By far, one of the most exciting events at this year’s Comic Con International was the “Iron Man 2” presentation. Almost seven thousand fans waited hours to pack into Hall H last Saturday and get their first glimpse at footage from the highly anticipated new film. If the overwhelming roar from the hall was any indication, it’s safe to say that fans were not disappointed.
One of the most important aspects of the first film’s success was the performance of two-time Oscar nominee, Robert Downey, Jr. as Marvel Comics’ industrial playboy Tony Stark. CBR News had the opportunity to sit down with Downey at this year’s CCI and discuss his career, the new Iron Man film, the character of Tony Stark, the introduction of the Black Widow, and his involvement in the inevitable Avengers movie.
CBR: Do you feel more confident with the role of Tony Stark now, and did that make this Iron Man movie more fun for you than the last one?
ROBERT DOWNEY, JR.: Confidence was higher. “Fun” is not necessarily the word I would use to describe it. We felt we had to spend more time with it. We had broadened our cast and our horizons. The story is actually significantly more complex and subtle, but you can still follow it. It beats out. So no, I don’t want to say that it was “fun.” It flew by which was also odd because we felt every punch, every moment, every laugh and everything the last time. This time it it was a really trying process to get this down to the best of our ability.
What do you think was the most difficult aspect of making the new film?
What does everybody offer? How do we make sure that all these insanely gifted people -- who are used to being number one on their own call sheet, who’ve come to join us to play -- how do we give them a real beginning, middle and end? How de we make them pertinent to a story that actually could have easily been told just continuing along the same lines if we were brining in another non-descript bad guy and kicking ass? So I think the trickiest part was living up to the ambition.
Without giving away too much about the film, can you tell us a little about the plot?
Well, a big through-line for this has to do with what we did after the credits last time, where Nick Fury comes in and says you’re part of something bigger than you know. There’s something to be said about legacy and there is something missing in [Tony]. Obviously what’s kept him alive is a miniaturized version of something his father created. But things aren’t always as they seem and obviously someone arrives on the scene.
All I know is [director] Jon [Favreau] really made some smart moves in the things he’s decided to prioritize. For me, this film is really about Tony’s secret journey into his deepest fears, his sense of obligation, his sense of legacy with his father, his sense of brotherhood with Rhodey and his ongoing deep love and respect for Pepper.
Is there going to be a love triangle in the film between Tony, Pepper and the Black Widow?
I think we essentially started off saying there would be a love triangle and then we realized that love triangles and double-love triangles are done in these superhero movies all the time. What we wanted to do was do something just a little bit freakier than that and I believe we have succeeded. Black Widow is a great character because she is not what she appears to be. I don’t even know if it’s so much a love triangle as Pepper is exactly what she appears to be, except there is a lot more going on at the surface and that’s brought to bear this time.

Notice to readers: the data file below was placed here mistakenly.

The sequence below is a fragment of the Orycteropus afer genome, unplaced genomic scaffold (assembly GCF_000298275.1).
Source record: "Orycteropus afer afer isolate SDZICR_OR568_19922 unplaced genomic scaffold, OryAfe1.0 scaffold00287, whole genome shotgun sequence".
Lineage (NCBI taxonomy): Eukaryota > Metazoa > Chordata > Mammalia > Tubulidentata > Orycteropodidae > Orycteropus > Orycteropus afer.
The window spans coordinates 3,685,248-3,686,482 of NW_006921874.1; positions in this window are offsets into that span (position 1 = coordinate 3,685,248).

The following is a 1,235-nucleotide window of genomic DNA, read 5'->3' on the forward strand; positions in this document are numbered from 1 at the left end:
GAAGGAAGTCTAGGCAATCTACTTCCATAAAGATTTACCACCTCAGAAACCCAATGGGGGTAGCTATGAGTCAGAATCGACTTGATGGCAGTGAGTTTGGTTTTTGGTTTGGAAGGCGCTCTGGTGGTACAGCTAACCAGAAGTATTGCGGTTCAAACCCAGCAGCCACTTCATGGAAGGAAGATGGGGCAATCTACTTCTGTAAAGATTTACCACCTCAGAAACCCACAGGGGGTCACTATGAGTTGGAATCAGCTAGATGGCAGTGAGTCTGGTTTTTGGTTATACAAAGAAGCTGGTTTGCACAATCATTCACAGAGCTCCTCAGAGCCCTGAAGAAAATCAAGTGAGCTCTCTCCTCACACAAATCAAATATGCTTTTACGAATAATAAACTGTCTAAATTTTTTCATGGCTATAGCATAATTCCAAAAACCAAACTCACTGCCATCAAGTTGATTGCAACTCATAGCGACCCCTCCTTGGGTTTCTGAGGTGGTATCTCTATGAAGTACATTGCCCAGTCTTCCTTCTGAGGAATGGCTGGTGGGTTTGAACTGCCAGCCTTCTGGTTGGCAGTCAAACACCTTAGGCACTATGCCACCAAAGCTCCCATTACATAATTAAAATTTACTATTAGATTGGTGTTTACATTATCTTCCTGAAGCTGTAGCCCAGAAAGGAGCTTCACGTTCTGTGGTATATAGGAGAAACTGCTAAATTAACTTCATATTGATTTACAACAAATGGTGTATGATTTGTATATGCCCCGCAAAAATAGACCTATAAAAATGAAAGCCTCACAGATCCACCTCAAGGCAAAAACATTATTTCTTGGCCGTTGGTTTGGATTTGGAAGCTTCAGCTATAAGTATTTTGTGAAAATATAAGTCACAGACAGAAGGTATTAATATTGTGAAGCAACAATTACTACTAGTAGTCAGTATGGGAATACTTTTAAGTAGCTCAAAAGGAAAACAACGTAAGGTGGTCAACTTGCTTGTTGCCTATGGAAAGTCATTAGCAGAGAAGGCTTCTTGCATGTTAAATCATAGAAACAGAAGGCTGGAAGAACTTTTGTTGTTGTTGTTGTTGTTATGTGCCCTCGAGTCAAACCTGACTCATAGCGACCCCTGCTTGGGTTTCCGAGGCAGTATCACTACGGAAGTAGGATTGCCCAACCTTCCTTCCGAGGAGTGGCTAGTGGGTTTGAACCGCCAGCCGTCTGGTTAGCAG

How has Tony changed this time around?
Last time we saw him as this kind of hapless, charming prick that has his ass handed to him and then is almost snuffed by the very person he thought he could trust above everybody else. I think, to dial it back a little bit, you have to imagine that just because someone has a life changing experience that doesn’t really mean they’ve changed. I think that Tony is seeking solace in the archetype. Its one thing to say you’re Iron Man but it’s another thing to actually be a righteous person. I think he struggles with that because he’s not really all that different.
So he’s wrestling with his inner demons?
Oh sure, that’s not really the point of this one but let me put it this way: if he has a birthday party, expect it to go desperately sour.
How involved are you, at this point, with the Marvel Studios crossover event “The Avengers?”
I’m not as savvy about that stuff. I just know that right now we got a really good thing going on and it’s most important to not sully that. So I’ll listen to the professionals and I’ll just keep selling soap until I’m otherwise notified.
Are you surprised at the effect that “Iron Man” has had on your career?
Yeah, it’s pretty miraculous. But in the realm of miracles I think it’s probably like a two or three, I guess, because it’s a movie industry thing. Nonetheless, it’s more mind blowing to me because I had always felt like I wanted and could do something like this.
You’ve had a great few years with your Oscar nomination for “Tropic Thunder” and the success of “Iron Man” and the buzz for “Sherlock Holmes” and “Iron Man 2.” How do you feel about this stage of your career?
The best thing I can do, and I think this is the thing that’s been my saving grace, is I consider myself a worker amongst workers and when I deviate from that, things don’t turn out so sweet for me.
“Iron Man 2” suits up in 2010.